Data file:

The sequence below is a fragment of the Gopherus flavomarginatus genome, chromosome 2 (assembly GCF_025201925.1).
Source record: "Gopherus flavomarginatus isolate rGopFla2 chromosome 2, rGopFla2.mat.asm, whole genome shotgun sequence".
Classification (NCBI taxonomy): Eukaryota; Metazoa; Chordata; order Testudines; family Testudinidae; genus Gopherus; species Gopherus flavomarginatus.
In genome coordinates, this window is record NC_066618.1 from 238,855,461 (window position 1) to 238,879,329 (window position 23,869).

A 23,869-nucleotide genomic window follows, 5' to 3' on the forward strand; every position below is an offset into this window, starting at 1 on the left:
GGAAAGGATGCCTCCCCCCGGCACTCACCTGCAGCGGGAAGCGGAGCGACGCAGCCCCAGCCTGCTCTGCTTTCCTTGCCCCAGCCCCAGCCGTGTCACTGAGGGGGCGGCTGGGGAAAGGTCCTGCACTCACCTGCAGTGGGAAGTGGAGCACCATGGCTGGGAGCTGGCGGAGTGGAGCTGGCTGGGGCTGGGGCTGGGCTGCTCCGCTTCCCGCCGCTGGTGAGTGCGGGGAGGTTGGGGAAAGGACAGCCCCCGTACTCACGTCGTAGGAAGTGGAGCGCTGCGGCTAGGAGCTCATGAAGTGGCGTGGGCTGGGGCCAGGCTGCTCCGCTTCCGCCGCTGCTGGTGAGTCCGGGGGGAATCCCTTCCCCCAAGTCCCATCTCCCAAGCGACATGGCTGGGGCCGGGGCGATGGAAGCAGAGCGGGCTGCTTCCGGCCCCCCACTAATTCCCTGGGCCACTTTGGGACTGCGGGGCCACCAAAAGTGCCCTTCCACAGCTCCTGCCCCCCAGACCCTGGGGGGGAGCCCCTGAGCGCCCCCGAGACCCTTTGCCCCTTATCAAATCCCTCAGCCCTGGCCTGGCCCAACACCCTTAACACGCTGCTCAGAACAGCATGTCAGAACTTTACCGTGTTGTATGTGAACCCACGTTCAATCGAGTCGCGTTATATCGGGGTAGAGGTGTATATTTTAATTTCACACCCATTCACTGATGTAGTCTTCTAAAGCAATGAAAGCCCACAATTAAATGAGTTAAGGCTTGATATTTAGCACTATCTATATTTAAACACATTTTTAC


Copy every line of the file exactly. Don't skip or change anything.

The sequence below is a fragment of the Gopherus flavomarginatus genome, chromosome 2 (assembly GCF_025201925.1).
Source record: "Gopherus flavomarginatus isolate rGopFla2 chromosome 2, rGopFla2.mat.asm, whole genome shotgun sequence".
Classification (NCBI taxonomy): Eukaryota; Metazoa; Chordata; order Testudines; family Testudinidae; genus Gopherus; species Gopherus flavomarginatus.
In genome coordinates, this window is record NC_066618.1 from 238,855,461 (window position 1) to 238,879,329 (window position 23,869).

A 23,869-nucleotide genomic window follows, 5' to 3' on the forward strand; every position below is an offset into this window, starting at 1 on the left:
GGAAAGGATGCCTCCCCCCGGCACTCACCTGCAGCGGGAAGCGGAGCGACGCAGCCCCAGCCTGCTCTGCTTTCCTTGCCCCAGCCCCAGCCGTGTCACTGAGGGGGCGGCTGGGGAAAGGTCCTGCACTCACCTGCAGTGGGAAGTGGAGCACCATGGCTGGGAGCTGGCGGAGTGGAGCTGGCTGGGGCTGGGGCTGGGCTGCTCCGCTTCCCGCCGCTGGTGAGTGCGGGGAGGTTGGGGAAAGGACAGCCCCCGTACTCACGTCGTAGGAAGTGGAGCGCTGCGGCTAGGAGCTCATGAAGTGGCGTGGGCTGGGGCCAGGCTGCTCCGCTTCCGCCGCTGCTGGTGAGTCCGGGGGGAATCCCTTCCCCCAAGTCCCATCTCCCAAGCGACATGGCTGGGGCCGGGGCGATGGAAGCAGAGCGGGCTGCTTCCGGCCCCCCACTAATTCCCTGGGCCACTTTGGGACTGCGGGGCCACCAAAAGTGCCCTTCCACAGCTCCTGCCCCCCAGACCCTGGGGGGGAGCCCCTGAGCGCCCCCGAGACCCTTTGCCCCTTATCAAATCCCTCAGCCCTGGCCTGGCCCAACACCCTTAACACGCTGCTCAGAACAGCATGTCAGAACTTTACCGTGTTGTATGTGAACCCACGTTCAATCGAGTCGCGTTATATCGGGGTAGAGGTGTATATTTTAATTTCACACCCATTCACTGATGTAGTCTTCTAAAGCAATGAAAGCCCACAATTAAATGAGTTAAGGCTTGATATTTAGCACTATCTATATTTAAACACATTTTTAC